You can use the chmod command to change permissions in two ways: You can use it either with the user and groups switches or with an octal set of numbers that sets the bits on files using numbers. When you first start, you'll probably find it easier to use it with the user and group switches, but I'll explain the code numbers also. Let's start with a list of user and group mode switches for chmod.

 

•        u = The owner user

•        g = The group user

•        o = Other users

•        a = All users

•        - (minus symbol) = Remove attribute

•        + (plus symbol) = Add attribute

•        r = Read

•        w = Write

•        x = Executable

 

Let's go back to the text file you created earlier and start changing some permissions. First, if you only want to remove write access for a user and group, specify it at the command line.

 

# chmod ug-w testing.txt

# ll testing.txt

-r--r--r-- 1 max max testing.txt

Now, the user max and group max can only read the file. Let's take it one step further and remove all other user read access.

 

# chmod o-r testing.txt

# ll testing.txt

-r--r----- 1 max max testing.txt

By doing that, only user and group max have read-only access to the file. All other users cannot read or write the file, and no one has executive rights.

 

 

To make a file executable, simply use the x switch to turn the executable attribute on for user, group, others, or all.

# chmod ug+x testing.txt

# ll testing.txt

-r-xr-x--- 1 max max testing.txt

 

Now, both user and group max can read and execute the file.

Using Numbered chmod

The other way of using chmod is with a set of numbers to set attributes. Using a set of three numbers, you can achieve the exact same results as with using the user switches. Each attribute for read, write, and execute has a number code assigned to it, which you then add up. The highest value for user, group, and others can be 7. This number means the user, group, or other users have read, write, and execute ability. The calculation is done based on read having a code of 4, write having a code of 2, and execute having a code of 1. Add them up, and you'll see the result below.

 

 

•        u: rwx = 4 + 2 + 1 = 7

•        g: rwx = 4 + 2 + 1 = 7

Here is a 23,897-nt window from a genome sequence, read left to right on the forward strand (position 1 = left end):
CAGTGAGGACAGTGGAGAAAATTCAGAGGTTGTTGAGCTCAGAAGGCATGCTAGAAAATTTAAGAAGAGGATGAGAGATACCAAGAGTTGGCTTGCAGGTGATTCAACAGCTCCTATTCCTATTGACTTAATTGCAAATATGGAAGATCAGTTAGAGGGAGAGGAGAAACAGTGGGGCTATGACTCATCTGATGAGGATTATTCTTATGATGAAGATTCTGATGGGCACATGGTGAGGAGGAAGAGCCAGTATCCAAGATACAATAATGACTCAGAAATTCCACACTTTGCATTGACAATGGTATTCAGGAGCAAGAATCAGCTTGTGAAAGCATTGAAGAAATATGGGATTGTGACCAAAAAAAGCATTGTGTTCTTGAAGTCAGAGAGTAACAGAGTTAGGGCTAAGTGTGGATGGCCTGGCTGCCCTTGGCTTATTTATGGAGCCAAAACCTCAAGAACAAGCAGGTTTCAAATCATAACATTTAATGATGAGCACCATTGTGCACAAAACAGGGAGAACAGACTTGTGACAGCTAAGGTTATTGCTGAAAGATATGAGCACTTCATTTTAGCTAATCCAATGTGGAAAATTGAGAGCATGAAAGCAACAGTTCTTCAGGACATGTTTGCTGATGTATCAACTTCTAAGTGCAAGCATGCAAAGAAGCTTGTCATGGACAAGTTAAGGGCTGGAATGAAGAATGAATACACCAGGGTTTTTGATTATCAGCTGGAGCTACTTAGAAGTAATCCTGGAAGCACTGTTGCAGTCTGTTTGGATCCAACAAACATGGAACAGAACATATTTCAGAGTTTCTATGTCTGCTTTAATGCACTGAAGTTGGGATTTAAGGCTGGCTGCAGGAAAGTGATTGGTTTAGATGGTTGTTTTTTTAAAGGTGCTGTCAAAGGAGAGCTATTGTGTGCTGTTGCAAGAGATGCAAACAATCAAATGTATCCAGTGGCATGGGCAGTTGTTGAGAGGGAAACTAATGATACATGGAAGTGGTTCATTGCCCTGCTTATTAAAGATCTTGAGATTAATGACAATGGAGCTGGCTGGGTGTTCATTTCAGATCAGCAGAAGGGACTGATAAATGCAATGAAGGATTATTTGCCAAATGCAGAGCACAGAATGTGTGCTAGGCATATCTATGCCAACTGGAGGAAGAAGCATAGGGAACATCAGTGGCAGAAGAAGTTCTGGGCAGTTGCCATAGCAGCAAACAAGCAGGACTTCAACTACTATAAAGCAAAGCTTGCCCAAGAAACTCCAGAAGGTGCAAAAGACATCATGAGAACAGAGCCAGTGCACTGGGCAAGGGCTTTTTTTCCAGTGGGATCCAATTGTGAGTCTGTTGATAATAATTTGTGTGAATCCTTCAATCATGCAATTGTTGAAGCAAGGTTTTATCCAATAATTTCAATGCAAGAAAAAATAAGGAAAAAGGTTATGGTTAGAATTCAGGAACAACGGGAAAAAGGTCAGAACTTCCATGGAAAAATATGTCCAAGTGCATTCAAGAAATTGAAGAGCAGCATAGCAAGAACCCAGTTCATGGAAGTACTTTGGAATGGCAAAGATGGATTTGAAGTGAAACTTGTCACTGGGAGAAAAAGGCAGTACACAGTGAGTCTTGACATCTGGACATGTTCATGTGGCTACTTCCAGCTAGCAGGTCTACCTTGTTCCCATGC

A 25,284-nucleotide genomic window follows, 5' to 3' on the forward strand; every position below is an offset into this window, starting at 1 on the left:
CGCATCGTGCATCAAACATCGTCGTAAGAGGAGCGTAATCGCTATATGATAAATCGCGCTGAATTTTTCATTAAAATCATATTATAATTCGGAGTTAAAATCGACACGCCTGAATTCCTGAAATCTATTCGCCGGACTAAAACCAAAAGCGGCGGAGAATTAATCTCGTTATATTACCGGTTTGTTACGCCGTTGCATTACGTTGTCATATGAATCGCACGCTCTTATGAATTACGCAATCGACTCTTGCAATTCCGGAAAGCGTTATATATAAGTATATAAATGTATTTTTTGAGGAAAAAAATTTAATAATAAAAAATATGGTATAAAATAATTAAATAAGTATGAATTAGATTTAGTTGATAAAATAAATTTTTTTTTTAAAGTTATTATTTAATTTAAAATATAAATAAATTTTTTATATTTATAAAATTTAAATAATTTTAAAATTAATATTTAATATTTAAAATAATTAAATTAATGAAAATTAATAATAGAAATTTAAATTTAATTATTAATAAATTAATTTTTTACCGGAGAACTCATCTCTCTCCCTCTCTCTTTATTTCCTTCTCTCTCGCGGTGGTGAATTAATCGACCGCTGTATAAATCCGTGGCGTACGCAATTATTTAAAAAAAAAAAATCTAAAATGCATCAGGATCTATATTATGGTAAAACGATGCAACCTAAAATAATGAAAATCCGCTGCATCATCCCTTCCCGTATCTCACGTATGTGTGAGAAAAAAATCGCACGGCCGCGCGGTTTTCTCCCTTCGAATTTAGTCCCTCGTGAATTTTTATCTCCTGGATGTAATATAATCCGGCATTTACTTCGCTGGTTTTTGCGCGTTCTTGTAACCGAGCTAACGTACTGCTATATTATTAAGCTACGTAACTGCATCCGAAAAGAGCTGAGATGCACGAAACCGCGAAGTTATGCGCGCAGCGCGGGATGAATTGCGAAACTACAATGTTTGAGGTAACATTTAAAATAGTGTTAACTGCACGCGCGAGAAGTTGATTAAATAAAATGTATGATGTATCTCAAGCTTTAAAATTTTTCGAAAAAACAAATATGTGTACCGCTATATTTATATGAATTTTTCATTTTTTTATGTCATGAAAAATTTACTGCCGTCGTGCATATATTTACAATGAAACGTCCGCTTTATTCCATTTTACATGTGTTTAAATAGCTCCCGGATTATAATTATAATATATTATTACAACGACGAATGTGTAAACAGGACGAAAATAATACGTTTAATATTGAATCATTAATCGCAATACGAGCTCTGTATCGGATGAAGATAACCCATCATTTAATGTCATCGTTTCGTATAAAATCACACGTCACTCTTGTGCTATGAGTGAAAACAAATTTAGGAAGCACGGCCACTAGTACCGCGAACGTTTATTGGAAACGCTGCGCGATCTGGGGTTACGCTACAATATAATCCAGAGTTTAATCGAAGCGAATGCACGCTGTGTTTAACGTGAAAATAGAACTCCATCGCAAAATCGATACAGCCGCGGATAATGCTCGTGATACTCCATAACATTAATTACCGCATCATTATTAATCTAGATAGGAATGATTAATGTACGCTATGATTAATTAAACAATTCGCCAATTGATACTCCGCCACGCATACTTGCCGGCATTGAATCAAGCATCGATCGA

•        o: rwx = 4 + 2 + 1 = 7

 

With this example, if you want to set read, write, and execute attributes on the file for the user, group, and others, enter the value of 777 at the command line.

 

# chmod 777 testing.txt

# ll testing.txt

-rwxrwxrwx 1 max max testing.txt

 

Use the list above to take away or add attributes to users and groups. A common Linux permission for a file is the 644 code. This allows the owner of the file to have read and write permissions, but the group and others to have only read permission.

 

•        u: rwx = 4 + 2 + 0 = 6

•        g: rwx = 4 + 0 + 0 = 4

•        o: rwx = 4 + 0 + 0 = 4

 

# chmod 644 testing.txt

# ll testing.txt

-rw-r--r-- 1 max max testing.txt

 

For awhile, you might have to refer to the chart to figure out how to add up the values, but after some use, you'll quickly pick up the octal meanings.

Linux Permissions Are Quickly Learned

When you start out with an unfamiliar concept, it's frustrating and cumbersome to work with, and Linux permissions are no different. However, take some time to play with permissions, and you should find that they're not such a mystery after all, and they are in fact learned rather quickly. Linux permissions are also a necessity if you're going to be administering non-GUI Linux servers.

Max Hetrick

Max Hetrick is an Information Systems Assistant for an electric utility. He has experience with installation and maintenance of both Windows and Linux operating systems from the PC to server levels. Max is also an open-source software advocate. He welcomes all comments and can be reached at This email address is being protected from spambots. You need JavaScript enabled to view it..